Monday, August 15, 2011
The Marietta Ghost Walk
It had been a long day, but we were ready for the ghost walk at 8:00 pm. Tour participants meet here:
Marietta, the place where the flatboats and stagecoaches carrying pioneers to the frontier would dock so people could stock up for their journey and store things they could not take with them.
Tour guide Jan Adams asked us where we were from and what we had done in Marietta during our visit. I had to admit that we had not stayed in town but had traveled out to Beverly to see the Buckeye Belle gravesite. She was surprised.
"How on earth did you know about the Buckeye Belle?" she wanted to know.
I explained that I was a storyteller and had been in Marietta to tell stories during the Inland Waterways Festival, and that was how I had happened on the story. I also told her that I wanted to observe how a ghost walk was conducted since I am working on the research for a similar type of tour for another small town. She told me about some ghost story books about Marietta and those are now on my to-buy list.
Clayton and Grace were pumped up and ready to go. The tour started by walking down Front Street, which borders the Ohio River, and past a little ice cream/sandwich shop that was sponsoring a bluegrass band because the Ales and Trails Festival was going on and lots of people were in town for that. The music was great! I wanted to listen but I also wanted to hear the ghost stories. So I walked determinedly past.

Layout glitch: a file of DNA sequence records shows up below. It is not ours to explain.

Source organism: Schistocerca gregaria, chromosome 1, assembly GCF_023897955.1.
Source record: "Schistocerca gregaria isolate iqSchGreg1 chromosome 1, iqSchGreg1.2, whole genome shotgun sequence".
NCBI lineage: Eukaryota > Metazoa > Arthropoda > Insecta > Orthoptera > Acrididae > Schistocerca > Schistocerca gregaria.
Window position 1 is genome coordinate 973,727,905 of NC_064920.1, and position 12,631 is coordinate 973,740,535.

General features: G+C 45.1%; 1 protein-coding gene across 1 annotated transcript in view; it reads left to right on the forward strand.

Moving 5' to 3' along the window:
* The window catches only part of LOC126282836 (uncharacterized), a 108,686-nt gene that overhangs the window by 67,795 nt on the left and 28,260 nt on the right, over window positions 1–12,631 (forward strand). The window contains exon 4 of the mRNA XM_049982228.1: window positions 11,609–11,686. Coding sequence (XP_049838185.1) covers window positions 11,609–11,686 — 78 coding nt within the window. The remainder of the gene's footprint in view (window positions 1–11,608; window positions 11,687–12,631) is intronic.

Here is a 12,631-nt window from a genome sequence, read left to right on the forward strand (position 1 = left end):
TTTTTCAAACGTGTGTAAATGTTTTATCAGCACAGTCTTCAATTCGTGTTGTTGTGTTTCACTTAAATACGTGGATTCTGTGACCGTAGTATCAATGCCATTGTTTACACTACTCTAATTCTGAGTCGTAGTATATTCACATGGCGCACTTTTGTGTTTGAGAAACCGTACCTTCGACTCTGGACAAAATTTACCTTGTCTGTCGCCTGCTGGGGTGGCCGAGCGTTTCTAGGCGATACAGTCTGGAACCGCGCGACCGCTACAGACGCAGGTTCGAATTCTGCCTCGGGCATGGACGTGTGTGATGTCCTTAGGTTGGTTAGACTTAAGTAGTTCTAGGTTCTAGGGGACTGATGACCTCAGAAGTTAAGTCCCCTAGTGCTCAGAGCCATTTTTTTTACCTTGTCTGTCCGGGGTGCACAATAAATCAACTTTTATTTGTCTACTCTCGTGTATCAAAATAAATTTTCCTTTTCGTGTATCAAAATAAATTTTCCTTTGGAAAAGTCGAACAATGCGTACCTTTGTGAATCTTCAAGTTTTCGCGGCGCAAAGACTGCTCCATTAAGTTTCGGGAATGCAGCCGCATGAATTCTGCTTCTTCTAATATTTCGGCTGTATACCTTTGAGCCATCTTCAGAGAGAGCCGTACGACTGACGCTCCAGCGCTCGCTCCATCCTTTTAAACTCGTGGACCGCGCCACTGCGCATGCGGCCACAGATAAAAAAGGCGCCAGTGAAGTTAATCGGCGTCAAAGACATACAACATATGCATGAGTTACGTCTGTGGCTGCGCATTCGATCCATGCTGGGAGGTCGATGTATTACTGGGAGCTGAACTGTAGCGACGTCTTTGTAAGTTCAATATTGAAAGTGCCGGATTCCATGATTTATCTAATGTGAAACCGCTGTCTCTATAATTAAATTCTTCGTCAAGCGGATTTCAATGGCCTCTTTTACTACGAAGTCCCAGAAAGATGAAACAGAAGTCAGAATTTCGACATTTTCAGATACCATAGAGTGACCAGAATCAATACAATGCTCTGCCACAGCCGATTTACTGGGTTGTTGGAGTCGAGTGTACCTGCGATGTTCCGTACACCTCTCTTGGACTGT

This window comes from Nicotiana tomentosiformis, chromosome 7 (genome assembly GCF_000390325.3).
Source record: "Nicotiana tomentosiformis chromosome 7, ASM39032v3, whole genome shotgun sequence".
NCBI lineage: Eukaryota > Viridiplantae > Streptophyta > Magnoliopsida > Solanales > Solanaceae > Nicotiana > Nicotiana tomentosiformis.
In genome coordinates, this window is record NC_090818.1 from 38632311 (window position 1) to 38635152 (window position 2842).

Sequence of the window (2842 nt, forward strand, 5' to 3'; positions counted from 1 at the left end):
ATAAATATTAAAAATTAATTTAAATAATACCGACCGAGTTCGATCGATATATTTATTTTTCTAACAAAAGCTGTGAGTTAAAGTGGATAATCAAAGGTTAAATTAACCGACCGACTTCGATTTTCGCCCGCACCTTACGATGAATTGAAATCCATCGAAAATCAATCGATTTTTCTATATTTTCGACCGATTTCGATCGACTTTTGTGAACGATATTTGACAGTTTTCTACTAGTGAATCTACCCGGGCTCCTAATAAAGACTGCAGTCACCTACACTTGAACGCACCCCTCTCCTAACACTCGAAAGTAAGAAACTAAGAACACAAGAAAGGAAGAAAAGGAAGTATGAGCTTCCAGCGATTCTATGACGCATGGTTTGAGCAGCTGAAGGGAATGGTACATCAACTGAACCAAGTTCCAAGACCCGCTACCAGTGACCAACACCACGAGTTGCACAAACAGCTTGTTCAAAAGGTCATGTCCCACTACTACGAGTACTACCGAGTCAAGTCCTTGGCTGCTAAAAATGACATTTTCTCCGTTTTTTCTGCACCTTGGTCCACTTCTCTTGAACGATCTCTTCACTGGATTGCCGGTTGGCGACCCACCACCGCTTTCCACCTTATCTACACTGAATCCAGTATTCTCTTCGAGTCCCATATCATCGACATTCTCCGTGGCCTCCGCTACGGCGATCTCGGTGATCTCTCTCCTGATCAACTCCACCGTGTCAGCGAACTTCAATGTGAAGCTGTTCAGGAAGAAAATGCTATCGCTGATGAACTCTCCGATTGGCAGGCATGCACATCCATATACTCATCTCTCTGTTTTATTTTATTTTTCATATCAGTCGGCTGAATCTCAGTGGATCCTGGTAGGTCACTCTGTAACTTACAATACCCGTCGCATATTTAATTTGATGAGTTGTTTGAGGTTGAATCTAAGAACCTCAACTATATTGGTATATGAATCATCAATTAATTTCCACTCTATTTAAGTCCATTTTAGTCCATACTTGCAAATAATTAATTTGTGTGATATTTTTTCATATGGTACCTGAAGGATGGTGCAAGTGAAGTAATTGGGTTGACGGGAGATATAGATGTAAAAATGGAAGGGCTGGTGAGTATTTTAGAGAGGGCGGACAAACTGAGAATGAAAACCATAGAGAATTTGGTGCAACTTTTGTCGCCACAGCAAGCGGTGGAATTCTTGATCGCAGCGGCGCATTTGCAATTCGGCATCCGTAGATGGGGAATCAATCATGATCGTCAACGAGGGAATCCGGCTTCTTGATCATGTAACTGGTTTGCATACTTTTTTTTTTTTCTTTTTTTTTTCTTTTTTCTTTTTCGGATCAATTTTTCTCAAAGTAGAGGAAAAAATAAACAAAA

Our first stop was a place we had tried to go to for dinner last week, the Levee House Restaurant. They were closed when we got there last week but who knew the restaurant was next door to the scene of a gruesome murder? The story dated back to the early days of Marietta when the riverfront was teeming with bars, brothels and bad characters. It was a suitably gory beginning to the tour.
Next stop was the beautiful and historic Lafayette Hotel. We went inside and sat in the ornate lobby as our guide told us the history of the hotel and a few tales of strange things that had been reported there. Nothing gory or fantastic, just....weird.
We went to the lower level of the hotel and heard more stories, and I can tell you that place made the hair raise on my neck. There was nothing specific in the stories to cause such a reaction, but still...I would like to be down there late at night and alone to just listen and watch. That's all. The above photo, when enlarged, has faces in it. Creepy.
We moved on to several other buildings in the old town section of town. As we walked we were passed by a horse and buggy tour group and a trolley tour group.
Marietta is on to something good--the people there know their history, have preserved it and are basing part of their economic development on that history. Smart people.
The sun set and the evening grew darker as we continued on our way.
I have found that when I want to truly experience a place, I need to be alone...and quiet. So I often lingered behind the group to listen, watch and feel the area we were traveling. Some of the photos I took while I trailed the others were pretty interesting; nothing specific, but a sense of another time still busily moving about its business. The moon rode high as clouds moved in, setting a mood that fit the evening.
After the tour we walked back to the fountain and ate some excellent ice cream while we discussed the stories we had heard. The Ohio flowed quietly on as a train sounded its mournful whistle on the West Virginia side of the river.
Was the tour what we expected? Yes and no. The children and adults with "paranormal activity meters" on their iPhones were distracting; the stories were very good; there were few of actual ghost sightings, but quite a few odd occurrences. The town is charming, the energy is excellent and I know I want to go back and do some more exploring on my own. Overall, we gave this tour an A+ for information, history, entertainment and interest.